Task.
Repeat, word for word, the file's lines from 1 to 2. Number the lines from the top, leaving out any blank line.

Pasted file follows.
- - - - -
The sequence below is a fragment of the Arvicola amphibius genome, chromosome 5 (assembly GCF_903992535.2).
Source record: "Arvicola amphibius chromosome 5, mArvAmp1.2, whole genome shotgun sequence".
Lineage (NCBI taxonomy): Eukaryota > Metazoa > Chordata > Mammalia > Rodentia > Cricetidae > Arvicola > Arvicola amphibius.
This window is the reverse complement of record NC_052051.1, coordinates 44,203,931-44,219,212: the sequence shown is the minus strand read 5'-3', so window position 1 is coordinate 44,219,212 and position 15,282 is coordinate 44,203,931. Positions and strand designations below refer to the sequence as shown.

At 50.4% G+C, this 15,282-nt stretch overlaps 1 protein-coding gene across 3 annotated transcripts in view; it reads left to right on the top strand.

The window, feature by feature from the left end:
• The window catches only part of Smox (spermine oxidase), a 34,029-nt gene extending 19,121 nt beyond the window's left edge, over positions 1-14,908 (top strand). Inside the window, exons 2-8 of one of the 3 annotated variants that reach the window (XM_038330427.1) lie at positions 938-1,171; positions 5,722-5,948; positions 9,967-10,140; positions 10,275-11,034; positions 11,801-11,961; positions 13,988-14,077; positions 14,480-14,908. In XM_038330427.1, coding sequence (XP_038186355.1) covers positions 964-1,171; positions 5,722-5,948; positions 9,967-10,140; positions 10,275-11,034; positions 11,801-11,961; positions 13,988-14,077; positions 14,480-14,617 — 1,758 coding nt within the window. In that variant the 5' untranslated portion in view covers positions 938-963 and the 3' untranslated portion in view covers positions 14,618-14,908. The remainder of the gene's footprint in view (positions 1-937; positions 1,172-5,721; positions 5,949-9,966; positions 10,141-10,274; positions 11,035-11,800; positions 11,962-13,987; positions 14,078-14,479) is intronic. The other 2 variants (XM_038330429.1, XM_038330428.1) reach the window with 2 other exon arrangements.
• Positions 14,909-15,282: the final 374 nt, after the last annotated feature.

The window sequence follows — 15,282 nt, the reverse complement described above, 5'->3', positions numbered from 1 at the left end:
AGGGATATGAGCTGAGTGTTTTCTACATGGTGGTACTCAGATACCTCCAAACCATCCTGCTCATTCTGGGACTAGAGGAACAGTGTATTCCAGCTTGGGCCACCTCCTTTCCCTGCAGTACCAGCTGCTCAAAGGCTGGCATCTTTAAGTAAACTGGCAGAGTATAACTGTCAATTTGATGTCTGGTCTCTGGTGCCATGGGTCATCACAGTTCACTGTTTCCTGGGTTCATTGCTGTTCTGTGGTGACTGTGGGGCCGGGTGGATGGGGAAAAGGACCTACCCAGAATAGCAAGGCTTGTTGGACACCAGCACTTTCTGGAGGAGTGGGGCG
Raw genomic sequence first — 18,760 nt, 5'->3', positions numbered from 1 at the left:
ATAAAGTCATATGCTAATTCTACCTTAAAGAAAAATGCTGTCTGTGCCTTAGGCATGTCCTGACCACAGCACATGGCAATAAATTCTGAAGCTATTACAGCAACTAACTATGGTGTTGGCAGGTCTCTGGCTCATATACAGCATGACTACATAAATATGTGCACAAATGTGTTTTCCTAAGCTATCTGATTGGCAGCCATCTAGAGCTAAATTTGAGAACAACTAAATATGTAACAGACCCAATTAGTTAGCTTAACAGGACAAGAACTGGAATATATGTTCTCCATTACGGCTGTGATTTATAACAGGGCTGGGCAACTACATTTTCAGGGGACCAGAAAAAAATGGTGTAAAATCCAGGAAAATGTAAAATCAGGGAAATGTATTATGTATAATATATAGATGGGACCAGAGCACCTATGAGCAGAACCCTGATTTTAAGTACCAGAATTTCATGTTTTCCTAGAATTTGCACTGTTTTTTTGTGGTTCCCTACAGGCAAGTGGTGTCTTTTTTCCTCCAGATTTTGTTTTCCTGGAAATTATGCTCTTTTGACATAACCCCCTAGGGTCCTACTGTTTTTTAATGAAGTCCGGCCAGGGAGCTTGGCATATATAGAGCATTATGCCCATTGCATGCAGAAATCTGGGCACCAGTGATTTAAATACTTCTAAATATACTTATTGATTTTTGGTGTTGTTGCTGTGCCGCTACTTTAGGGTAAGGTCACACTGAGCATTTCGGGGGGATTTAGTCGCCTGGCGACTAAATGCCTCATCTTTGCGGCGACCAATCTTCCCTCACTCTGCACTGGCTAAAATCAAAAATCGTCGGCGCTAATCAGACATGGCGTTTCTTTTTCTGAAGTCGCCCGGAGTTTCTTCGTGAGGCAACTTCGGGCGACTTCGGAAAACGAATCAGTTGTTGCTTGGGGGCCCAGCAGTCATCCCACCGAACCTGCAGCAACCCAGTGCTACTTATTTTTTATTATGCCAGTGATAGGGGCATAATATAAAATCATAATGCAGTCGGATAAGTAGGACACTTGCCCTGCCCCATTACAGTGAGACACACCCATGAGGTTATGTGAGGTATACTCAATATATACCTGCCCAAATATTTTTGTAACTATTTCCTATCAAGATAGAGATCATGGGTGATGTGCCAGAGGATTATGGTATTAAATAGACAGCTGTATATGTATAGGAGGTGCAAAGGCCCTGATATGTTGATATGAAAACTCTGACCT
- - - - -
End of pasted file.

The sequence below is a fragment of the Arvicola amphibius genome, chromosome 5 (assembly GCF_903992535.2).
Source record: "Arvicola amphibius chromosome 5, mArvAmp1.2, whole genome shotgun sequence".